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Weekly Media Roundup

February 01, 2019 at 10:57 AM

The Spinoff: ‘I’m still living it’: a Roast Busters survivor’s story

On Monday night, Joseph Parker, one of a group of young men investigated relating to alleged sexual offences, broke his silence, talking to Newshub five years after The Roast Busters scandal exploded. Many of his survivors were watching. Alex Casey sat down with one of them this week in her Auckland home. Appalled by Parker’s decision to return the traumatic episode to the public stage, she decided to tell her story for the first time.

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NZ Herald: Lizzie Marvelly: Roast Buster interview about ratings, not a matter of public interest

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NZ Herald: Kyle MacDonald: Roast Busters ringleader Joseph Parker and a lesson in saying sorry

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RNZ: Govt agencies sharing details on family violence will save lives - Jan Logie

There's wide support for government agencies and health groups to share information among them when dealing with family violence situations.

The Family Violence Act comes into effect from July, giving power to authorities to share sensitive details, so they can intervene quickly and help vulnerable people.

The Ministry of Justice has released a summary of feedback related to the new legislation.

Under-secretary to the Minister of Justice Jan Logie said most of the feedback supported information sharing.

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Noted: The Family Court is more broken than ever – what will it take to fix it?

As a review panel considers the future shape of the Family Court, Donna Chisholm asks what it will take to fix an institution that looks more broken than ever – despite law changes designed to improve the way it works. Experts and advocates, parents and mediators speak out.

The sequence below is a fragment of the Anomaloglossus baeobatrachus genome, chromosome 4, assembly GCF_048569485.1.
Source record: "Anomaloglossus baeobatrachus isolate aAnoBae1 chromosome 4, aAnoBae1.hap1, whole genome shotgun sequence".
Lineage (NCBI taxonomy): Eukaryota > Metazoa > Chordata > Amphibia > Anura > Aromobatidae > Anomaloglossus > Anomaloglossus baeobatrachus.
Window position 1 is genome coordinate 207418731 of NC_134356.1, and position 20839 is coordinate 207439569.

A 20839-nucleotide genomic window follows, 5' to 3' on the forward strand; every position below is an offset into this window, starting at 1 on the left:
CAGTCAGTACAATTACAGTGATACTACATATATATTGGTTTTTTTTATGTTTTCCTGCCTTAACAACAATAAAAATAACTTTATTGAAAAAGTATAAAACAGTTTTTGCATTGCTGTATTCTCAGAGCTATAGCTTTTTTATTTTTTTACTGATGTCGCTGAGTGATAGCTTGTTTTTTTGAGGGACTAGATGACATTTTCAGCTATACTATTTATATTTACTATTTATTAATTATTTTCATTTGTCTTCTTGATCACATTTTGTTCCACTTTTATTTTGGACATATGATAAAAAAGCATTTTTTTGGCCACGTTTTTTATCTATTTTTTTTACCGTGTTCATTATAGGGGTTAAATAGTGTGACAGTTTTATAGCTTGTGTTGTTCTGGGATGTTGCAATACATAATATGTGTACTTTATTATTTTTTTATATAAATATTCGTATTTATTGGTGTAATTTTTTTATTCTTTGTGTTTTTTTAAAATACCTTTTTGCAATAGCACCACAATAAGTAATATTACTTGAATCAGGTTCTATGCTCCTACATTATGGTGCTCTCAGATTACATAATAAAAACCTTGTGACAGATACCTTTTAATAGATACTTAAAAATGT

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Newsroom: Is the system failing victims in #MeToo historical cases?

In light of the ruling against sexual abuse victim Mariya Taylor, Dr Zoë Prebble questions how limitation periods work in such cases of historical sexual and gendered harm

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RNZ: Domestic violence against migrants: we need action

Although I did not know Xi Wang, I am familiar with stories like hers.

Her story has been haunting me since I came across it. She was a Chinese woman who was killed five days after Grace Millane in her home in Flat Bush on 10 December 2018. The man accused of her murder was in court this week.

Many Asian migrant women have their lives taken. Asian migrant women who experience domestic violence from Pākehā men often face additional struggles seeking help, protection and justice.

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Newshub: Reducing youths detained in custody 'challenging' - Ministry for Children

The youth justice system will be undergoing a major shake-up in July, but the Children's Ministry warns reducing the number teenagers being detained in custody is "challenging and uncertain".

From July, 17-year-olds will appear in the Youth Court instead of being treated as an adult, but documents released to Newshub show youth justice residences are operating "close to full capacity".

The documents also show Oranga Tamariki must build up new residential homes in order to meet the increased demand.

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The Spinoff: What does a rapist look like?

Someone Emily Writes knew, or thought she knew, raped a woman in a horrific attack. She asks why she didn’t see the monster within.

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Māori Television: Film addressing domestic violence, alcohol, drugs wins award

Rangatahi at a youth justice residence in Auckland have taken out the top prize at a film festival with their short film addressing domestic violence, gambling, drugs, stealing and mental health.

The short film from youth at Korowai Manaaki What You Don’t Know came out on top against 20 schools in the senior section of the Be Safe Feel Safe Film Festival.

The film features rangatahi from the residence, the issues that have affected them in their lives and how they ended up in custody.

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Stuff: Robert Roper victim Mariya Taylor begs police to drop investigation

The woman ordered to pay close to $30,000 in costs to the man who sexually harassed her says going through a criminal court case against him would "destroy" her.

Mariya Taylor was groped and locked in a cage by Robert Roper when he was her boss in the Air Force in the 1980s.

Police told a media outlet last week they would contact Taylor to discuss the case.

Taylor has confirmed to Stuff that she had emailed police and told them to drop the investigation. Police said they had encouraged Taylor to contact them if she changed her mind.

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Stuff: #UsToo - what's the fix for Parliament's harassment problem?

It seemed like a good idea at the time. In the age of #metoo, why not survey New Zealand's women MPs to find out just how prevalent sexism and harassment is within the walls of Parliament?